Jasen Komar walks west down Dakota Street toward South 13th in Milwaukee’s South Side Polonia neighborhood. Komar’s gait is brisk, and he walks with a smile on his face.
“I feel like I’m the glue of my family, really.” he says. “You know, my family, we’re going through a lot ‘a things — we’ve been going through a lot ‘a things. I’m kind ‘a like the goofy one in the family, you know — I play too much, I’m outspoken sometimes.”
Komar was born on Milwaukee’s North Side, but grew up in a white and Hispanic family on the South Side. He’s the oldest male, but also a middle child of 14 children. “I wish I … had an older brother instead of bein’ the older brother,” Jasen says. “I like it, though, personally — I liked having older sisters. I learned a lot about women.”
School was a bit of a different experience. “It had its ups and downs. I wish I’d have known what I know now, ‘cause I’d ‘a been like an A-student.”
Komar, who attended Zablocki Elementary School, Bell Middle School, Pulaski and graduated from Kilmer, an MPS alternative school, said he had a lot of teachers and other people in his life who cared, but school just didn’t seem important at the time.
“I didn’t understand what school was for; I didn’t see a purpose for school,” he says. “I was kinda like a smartass, to be honest.”
Jasen, who’s 27, says his first career was in auto body. Over six years, he went from being a detailer to painting cars. But, then, he decided to go to college for massage therapy. Komar attended the for-profit Anthem College, which closed its Brookfield campus in 2014.
He describes the transition as going “from auto body to the human body.”
“When I first got into college and enrolled there I was thinking about strictly college and going — you know, I wanted to go to school. But, then, when I got there … women started comin’ back into my life and then I started wiggin’ out.”
“I actually had a son,” says Komar. “He’s about 8 … [my] baby momma’s the one who put me into that mindframe (of going to college) because she was in college, you know.”
Jasen, who’s been to jail before, describes himself as a “problem child.” He says she helped him want to go to school and drove him to the campus, too. But, in the end, it didn’t work out and Komar stopped after a couple years.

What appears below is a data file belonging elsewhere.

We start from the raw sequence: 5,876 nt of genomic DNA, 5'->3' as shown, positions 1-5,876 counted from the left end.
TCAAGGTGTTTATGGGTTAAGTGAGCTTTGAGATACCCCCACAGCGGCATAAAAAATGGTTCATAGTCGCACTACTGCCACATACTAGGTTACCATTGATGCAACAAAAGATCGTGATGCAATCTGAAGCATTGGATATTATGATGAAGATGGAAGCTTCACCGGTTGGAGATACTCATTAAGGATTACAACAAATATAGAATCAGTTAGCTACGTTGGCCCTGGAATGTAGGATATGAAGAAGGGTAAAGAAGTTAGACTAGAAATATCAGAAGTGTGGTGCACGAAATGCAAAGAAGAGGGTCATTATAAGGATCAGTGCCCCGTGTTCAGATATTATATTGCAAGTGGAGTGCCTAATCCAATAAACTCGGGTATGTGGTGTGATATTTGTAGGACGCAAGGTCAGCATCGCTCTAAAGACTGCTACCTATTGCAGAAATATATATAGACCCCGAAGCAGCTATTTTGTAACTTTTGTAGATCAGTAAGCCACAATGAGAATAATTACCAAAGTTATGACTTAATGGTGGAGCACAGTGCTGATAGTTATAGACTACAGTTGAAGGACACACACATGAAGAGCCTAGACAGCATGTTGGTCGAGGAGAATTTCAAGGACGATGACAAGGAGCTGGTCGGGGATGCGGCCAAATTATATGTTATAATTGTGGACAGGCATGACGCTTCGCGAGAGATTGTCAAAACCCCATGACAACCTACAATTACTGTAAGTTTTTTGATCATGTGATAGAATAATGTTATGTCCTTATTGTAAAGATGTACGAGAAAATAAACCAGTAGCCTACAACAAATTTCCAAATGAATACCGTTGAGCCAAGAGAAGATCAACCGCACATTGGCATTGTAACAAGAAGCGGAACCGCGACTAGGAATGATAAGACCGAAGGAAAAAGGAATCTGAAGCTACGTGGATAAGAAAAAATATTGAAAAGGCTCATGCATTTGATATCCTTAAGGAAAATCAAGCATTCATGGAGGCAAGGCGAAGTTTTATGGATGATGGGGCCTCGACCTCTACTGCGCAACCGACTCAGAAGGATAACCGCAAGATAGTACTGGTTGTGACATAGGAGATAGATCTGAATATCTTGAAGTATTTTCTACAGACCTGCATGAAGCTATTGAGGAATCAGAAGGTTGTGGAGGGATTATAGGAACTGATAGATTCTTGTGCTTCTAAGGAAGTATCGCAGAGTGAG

He says being a father is the “best feeling ever” and that it’s amazing, “Having somebody … like you who’s smaller, and you get to watch ‘em grow.” But he hasn’t seen his child in about two years, he says. It’s because of the relationship between him and his son’s mother, though it’s been a long time since they’ve been romantically involved.
“We always had a friendship where we could still talk and all that,” he says. “It’s kinda fucked up … she gave me like numerous [chances] — like, numerous. You know, they tell you, ‘Don’t bite the hand that feeds you.’ Man, that’s very true.”
Jasen says he can’t put his finger on what exactly happened. “I can’t really say, you know? It’s so many things that jumped into my head that I can’t … really pick one. You know, I kinda blame it on all of ‘em.”
And he blames himself. “Yeah, I think [about it] a lot. There’s a lot ‘a stuff I go through every day, but it’s nothin’ I feel I can’t handle,” he says.
Lately, however, Jasen’s been between things — careers, apartments. He just recently blew the motor on his car, too.
He says life, in general, has been stressful as of late and warns to watch out for the “little things.” He adds, “They will kill ya … if you let ‘em.”
Personally, he tries not to let them affect him too much. Instead, Komar says it’s important to “just go about your day and know there’s always another day.”
At this point, Jasen has decided he wants to go back and finish school, get his certification as a massage therapist. He vows that this time will be different — he won’t let any distractions get in the way.
“I think, in general, I need to, like, own a business,” he says. “I mainly want to own something, now. I don’t own a house, I don’t own a car, you know?”
He says he’ll always have the auto body and massage skills to fall back on and muses about, someday, owning the clothing store where he currently works, earning minimum wage. “In time, I guess,” Jasen says.
In the end, though, he’s not really sure where he wants to end up. “I don’t really have a real game plan — I’m kinda wingin’ everything.”
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